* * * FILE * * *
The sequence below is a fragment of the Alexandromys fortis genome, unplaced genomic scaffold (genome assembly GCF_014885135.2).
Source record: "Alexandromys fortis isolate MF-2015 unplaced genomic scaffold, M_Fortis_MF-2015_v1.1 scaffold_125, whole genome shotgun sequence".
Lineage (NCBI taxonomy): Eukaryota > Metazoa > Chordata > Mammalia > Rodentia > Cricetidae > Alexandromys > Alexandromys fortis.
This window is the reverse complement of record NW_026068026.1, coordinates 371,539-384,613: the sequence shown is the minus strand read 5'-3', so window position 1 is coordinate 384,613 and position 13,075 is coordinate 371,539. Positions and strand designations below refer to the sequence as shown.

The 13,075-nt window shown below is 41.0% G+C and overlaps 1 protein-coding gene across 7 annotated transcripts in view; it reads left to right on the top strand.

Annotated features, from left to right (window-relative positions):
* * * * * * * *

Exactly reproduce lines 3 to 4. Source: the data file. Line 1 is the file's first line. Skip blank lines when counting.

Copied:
Lineage (NCBI taxonomy): Eukaryota > Metazoa > Chordata > Mammalia > Rodentia > Cricetidae > Alexandromys > Alexandromys fortis.
This window is the reverse complement of record NW_026068026.1, coordinates 371,539-384,613: the sequence shown is the minus strand read 5'-3', so window position 1 is coordinate 384,613 and position 13,075 is coordinate 371,539. Positions and strand designations below refer to the sequence as shown.